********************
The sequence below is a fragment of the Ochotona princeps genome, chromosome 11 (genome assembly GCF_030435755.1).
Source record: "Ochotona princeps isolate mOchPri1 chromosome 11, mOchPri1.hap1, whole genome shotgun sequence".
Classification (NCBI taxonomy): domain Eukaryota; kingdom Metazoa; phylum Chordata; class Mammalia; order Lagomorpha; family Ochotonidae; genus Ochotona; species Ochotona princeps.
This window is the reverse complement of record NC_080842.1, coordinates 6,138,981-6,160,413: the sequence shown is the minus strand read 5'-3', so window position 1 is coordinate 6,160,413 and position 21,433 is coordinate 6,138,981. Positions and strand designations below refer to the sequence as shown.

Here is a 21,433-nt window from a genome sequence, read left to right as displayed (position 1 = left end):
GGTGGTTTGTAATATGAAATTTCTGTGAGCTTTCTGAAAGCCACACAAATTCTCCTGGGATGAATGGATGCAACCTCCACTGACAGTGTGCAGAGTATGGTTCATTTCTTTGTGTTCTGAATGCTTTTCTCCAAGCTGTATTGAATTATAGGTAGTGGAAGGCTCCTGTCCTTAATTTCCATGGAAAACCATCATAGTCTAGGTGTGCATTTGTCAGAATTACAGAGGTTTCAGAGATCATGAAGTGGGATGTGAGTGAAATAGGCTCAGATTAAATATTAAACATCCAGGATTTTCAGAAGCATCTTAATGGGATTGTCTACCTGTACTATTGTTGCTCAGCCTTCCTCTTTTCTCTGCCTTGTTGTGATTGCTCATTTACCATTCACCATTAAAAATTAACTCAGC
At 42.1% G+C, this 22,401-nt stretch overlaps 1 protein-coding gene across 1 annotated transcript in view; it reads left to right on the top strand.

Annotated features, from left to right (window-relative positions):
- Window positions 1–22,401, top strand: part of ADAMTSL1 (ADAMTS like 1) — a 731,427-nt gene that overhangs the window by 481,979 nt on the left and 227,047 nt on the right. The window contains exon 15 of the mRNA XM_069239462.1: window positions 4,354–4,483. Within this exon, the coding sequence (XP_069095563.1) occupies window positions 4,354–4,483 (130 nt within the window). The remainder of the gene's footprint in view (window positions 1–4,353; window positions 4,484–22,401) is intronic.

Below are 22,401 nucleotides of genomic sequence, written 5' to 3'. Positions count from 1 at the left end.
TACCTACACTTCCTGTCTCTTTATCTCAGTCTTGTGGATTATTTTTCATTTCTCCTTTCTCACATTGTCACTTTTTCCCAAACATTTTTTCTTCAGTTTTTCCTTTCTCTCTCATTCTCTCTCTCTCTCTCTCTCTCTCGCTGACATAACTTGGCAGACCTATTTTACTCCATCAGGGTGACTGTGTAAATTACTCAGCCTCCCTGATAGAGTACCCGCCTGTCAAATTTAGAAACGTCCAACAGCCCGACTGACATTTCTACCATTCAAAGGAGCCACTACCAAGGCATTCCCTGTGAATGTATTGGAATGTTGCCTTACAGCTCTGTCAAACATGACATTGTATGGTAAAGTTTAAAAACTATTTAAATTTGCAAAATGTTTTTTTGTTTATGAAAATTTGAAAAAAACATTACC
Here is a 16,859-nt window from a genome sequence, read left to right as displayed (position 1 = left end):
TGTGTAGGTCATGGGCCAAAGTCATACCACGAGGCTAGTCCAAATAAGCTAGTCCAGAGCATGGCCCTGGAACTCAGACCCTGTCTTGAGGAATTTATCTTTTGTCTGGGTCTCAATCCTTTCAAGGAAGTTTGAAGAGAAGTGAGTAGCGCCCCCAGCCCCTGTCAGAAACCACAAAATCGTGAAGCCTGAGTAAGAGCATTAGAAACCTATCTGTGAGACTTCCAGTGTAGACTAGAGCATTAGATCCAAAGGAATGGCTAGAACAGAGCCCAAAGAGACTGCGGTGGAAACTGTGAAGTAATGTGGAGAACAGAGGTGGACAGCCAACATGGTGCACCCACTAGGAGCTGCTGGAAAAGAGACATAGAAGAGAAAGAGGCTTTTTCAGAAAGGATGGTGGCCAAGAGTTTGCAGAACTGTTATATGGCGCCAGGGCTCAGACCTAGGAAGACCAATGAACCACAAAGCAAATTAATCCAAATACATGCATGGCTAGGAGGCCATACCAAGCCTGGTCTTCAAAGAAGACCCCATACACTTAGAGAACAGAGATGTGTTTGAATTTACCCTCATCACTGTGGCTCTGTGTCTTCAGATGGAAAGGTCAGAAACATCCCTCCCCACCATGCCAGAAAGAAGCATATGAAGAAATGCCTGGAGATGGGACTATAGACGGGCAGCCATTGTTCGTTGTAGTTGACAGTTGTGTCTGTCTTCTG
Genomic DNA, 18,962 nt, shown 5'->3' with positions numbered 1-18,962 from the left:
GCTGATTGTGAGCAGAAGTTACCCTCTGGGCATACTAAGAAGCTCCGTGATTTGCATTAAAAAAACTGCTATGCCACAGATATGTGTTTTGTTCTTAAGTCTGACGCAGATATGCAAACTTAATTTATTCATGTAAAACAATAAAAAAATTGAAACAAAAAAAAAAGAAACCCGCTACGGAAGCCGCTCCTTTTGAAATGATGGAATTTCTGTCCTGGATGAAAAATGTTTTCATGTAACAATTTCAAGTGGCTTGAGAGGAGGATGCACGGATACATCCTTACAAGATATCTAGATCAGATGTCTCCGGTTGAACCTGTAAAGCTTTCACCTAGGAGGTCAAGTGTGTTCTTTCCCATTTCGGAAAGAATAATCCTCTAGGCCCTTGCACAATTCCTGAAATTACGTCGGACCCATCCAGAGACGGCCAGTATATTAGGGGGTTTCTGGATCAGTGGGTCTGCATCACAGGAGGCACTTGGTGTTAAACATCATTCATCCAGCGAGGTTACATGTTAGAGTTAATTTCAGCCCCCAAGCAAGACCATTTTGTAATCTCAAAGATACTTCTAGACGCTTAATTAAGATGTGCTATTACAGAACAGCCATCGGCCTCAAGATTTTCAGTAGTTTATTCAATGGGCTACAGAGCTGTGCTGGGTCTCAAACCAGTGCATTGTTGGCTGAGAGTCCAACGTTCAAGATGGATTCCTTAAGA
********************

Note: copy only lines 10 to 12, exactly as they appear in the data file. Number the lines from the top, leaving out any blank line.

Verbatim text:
Below are 22,401 nucleotides of genomic sequence, written 5' to 3'. Positions count from 1 at the left end.
TACCTACACTTCCTGTCTCTTTATCTCAGTCTTGTGGATTATTTTTCATTTCTCCTTTCTCACATTGTCACTTTTTCCCAAACATTTTTTCTTCAGTTTTTCCTTTCTCTCTCATTCTCTCTCTCTCTCTCTCTCTCTCGCTGACATAACTTGGCAGACCTATTTTACTCCATCAGGGTGACTGTGTAAATTACTCAGCCTCCCTGATAGAGTACCCGCCTGTCAAATTTAGAAACGTCCAACAGCCCGACTGACATTTCTACCATTCAAAGGAGCCACTACCAAGGCATTCCCTGTGAATGTATTGGAATGTTGCCTTACAGCTCTGTCAAACATGACATTGTATGGTAAAGTTTAAAAACTATTTAAATTTGCAAAATGTTTTTTTGTTTATGAAAATTTGAAAAAAACATTACC
Here is a 16,859-nt window from a genome sequence, read left to right as displayed (position 1 = left end):